Blount on hollow banjo and strings, it’s back to spirituals for the stomping ‘Death Have Mercy’, sourced from a 1959 recording by Vera Hall that, again interjected with rap by Demeanour, captures the fear of dying as the singer pleads “Spare me over another year”, with its chilling description of the cold icy hands and “the way that death begins, it/Close your eyes and stretch your limbs”.
Continuing along mortality lines, here with death as an escape from suffering (“I am a poor pilgrim of sorrow/Tossed in this wild world alone/I have no hope for tomorrow/I’m tryin’ to make heaven my home”), another one man show with distorted resonant bass, ‘City Called Heaven’ was learned from a 1963 field recordings of Civil Rights Movement activist Fannie Lou Hamer recently reissued by his label on Songs My Mother Taught Me as part of the African Legacy series.
The notion that “The ones who have gone before me/Gon’ pilot me through as I go”, is picked up on the last of the psalms, Skip James’ Mississippi spiritual blues ‘They Are Waiting For Me’ (“I got loved ones/They are waiting/And watching for me…And then when I step into those beautiful pearly white gates/My loved ones, they are waiting/There for me”), Blount accompanied on fingerpicked guitar by virtuoso Samuel James,
The third section is The Psalms Of The Teacher, ‘Psalms’, with Lizzie Bo joining Kater, Palmer and D’orjay on vocals accompanied by Slattery’s hand percussion, being another spoken word number that continues the narrative of the survivors as they “turned their minds to the preservation of that (new found) wisdom (of their ancestors), that their progeny might survive and know the truths of the world”. Here the preacher advises to pull up the roots of avarice, that “A wise traveler will keep their companions close” because “What is crueler than wandering?/To wander alone!” and that “Every life has an ending/Every human being will have a final day/How shall we endeavor to meet ours?/Knowing that we have done what is right”, and to not seek for worldly possessions because “Who can hold the things of this earth forever?/Death, and death alone”.
There is a stark pessimism in “the ultimate destiny of all things that walk” as the march of civilisation is one “from dark, to light, to dark again”, and that pragmatism informs ‘Just As Well Get Ready, You Got To Die’, a Blind Willie McTell spiritual fleshed out with material from Son House’s ‘Yonder Comes My Mothers’ and ‘Angola’ with Blount on pizzicato fiddle and banjo, that advises to a good life in the meanwhile (“live in union…love your enemies”).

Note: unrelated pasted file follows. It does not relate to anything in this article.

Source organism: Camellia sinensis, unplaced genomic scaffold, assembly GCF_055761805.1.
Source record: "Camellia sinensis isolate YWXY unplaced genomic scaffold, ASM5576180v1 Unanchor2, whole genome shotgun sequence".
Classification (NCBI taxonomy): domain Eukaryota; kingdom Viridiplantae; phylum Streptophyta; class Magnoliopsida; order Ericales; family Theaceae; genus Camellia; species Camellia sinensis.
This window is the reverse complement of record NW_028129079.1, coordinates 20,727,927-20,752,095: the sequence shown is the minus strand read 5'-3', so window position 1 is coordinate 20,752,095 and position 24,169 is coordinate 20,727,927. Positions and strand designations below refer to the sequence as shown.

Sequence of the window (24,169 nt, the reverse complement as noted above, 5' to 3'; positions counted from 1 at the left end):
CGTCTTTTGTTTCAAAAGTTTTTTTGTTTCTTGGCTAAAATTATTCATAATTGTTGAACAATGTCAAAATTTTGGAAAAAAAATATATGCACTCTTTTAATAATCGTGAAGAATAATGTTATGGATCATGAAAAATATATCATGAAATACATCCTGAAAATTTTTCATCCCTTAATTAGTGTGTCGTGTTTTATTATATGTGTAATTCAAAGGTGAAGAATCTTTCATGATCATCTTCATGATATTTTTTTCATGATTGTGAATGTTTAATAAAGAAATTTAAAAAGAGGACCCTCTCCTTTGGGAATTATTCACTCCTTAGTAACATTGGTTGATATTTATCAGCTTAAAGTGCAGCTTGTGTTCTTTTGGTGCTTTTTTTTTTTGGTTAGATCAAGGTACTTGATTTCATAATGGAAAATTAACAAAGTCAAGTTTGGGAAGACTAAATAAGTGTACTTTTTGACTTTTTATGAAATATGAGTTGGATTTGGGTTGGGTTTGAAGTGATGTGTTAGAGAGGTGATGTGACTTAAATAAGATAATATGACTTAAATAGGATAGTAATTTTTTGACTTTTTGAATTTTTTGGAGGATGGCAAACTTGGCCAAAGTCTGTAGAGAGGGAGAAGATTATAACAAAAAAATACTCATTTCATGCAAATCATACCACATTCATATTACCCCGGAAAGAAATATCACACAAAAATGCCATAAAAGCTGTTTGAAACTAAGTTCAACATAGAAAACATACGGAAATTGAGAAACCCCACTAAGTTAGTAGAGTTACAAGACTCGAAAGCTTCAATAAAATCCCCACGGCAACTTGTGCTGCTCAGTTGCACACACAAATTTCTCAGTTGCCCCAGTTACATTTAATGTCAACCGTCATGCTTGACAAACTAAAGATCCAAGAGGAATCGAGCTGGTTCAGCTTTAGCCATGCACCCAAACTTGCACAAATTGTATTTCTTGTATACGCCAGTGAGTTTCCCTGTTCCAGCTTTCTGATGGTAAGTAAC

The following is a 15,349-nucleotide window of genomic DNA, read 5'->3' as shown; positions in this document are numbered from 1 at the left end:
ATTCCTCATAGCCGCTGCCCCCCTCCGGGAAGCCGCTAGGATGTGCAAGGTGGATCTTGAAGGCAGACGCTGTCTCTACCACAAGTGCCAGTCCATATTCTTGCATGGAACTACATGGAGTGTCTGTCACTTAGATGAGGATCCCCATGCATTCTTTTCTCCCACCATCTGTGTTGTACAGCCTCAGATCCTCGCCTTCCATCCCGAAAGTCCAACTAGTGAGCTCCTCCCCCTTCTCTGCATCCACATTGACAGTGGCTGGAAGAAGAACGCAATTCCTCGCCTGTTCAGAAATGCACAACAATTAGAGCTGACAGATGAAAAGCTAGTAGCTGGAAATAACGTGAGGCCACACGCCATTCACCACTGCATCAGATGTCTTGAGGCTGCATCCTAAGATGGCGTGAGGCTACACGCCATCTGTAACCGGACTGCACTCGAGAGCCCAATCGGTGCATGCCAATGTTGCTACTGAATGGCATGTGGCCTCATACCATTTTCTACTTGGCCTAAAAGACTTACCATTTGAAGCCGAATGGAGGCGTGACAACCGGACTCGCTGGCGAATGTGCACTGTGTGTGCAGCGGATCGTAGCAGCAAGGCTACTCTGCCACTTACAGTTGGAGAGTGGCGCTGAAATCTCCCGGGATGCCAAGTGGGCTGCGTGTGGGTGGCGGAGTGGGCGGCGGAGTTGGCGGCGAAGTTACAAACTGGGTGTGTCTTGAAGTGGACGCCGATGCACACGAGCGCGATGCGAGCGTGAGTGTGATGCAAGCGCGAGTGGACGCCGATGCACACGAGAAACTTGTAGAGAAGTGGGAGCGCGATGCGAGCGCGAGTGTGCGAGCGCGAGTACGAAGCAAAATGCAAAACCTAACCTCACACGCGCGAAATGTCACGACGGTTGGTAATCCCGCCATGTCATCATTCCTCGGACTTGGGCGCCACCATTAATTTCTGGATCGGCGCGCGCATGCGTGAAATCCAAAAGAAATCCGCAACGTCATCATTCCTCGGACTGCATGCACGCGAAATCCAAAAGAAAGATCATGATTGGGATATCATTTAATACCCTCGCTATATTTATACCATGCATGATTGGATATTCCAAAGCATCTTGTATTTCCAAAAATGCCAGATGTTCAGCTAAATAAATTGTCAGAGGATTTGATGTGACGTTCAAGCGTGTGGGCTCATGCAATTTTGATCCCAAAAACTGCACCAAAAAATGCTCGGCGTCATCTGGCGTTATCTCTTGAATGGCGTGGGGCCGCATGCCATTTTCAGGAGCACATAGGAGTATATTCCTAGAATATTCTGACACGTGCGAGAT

Sourced from an unknown singer in the Port Royal Islands and published in 1867 in Slave Songs of the United States, featuring another rap passage (here referencing Fibonacci), and arranged for handclap percussion, banjo and strings, ‘Give Up The World’ again treats on the inevitability of death but, as Demeanour says, of realising life is about more than tangible things (“What about love and gravity?/What about humanity not defined by anatomy?/What about the feeling on the back of your neck when you leave a room?/Or the fact that your mama can always see through you?”) and “if you gon’ give up something/Give up whatever you wouldn’t take were you to go around it”.
It ends on an somewhat upbeat note back with Bessie Smith and Angola for a handclaps, stomps, banjo and choral vocals of ‘Once There Was No Sun’, the story of the Creation, and the contemporary subtext of not taking the planet for granted but, despite Blount’s view that the apocalypse is inevitable (“I believe that we have the ability to avert this future. I do not believe that we will make use of it”), veined with the suggestion of a spiritual rebirth, a new faith, from the darkness.
Both bleak and uplifting, a fusion of traditional and modern Black music, of Christian and more ancient beliefs, The New Faith is a remarkable album that confirms Blount’s status as one of the leading lights of contemporary folk music.
Artist’s website: www.jakeblount.com
‘The Downward Road’: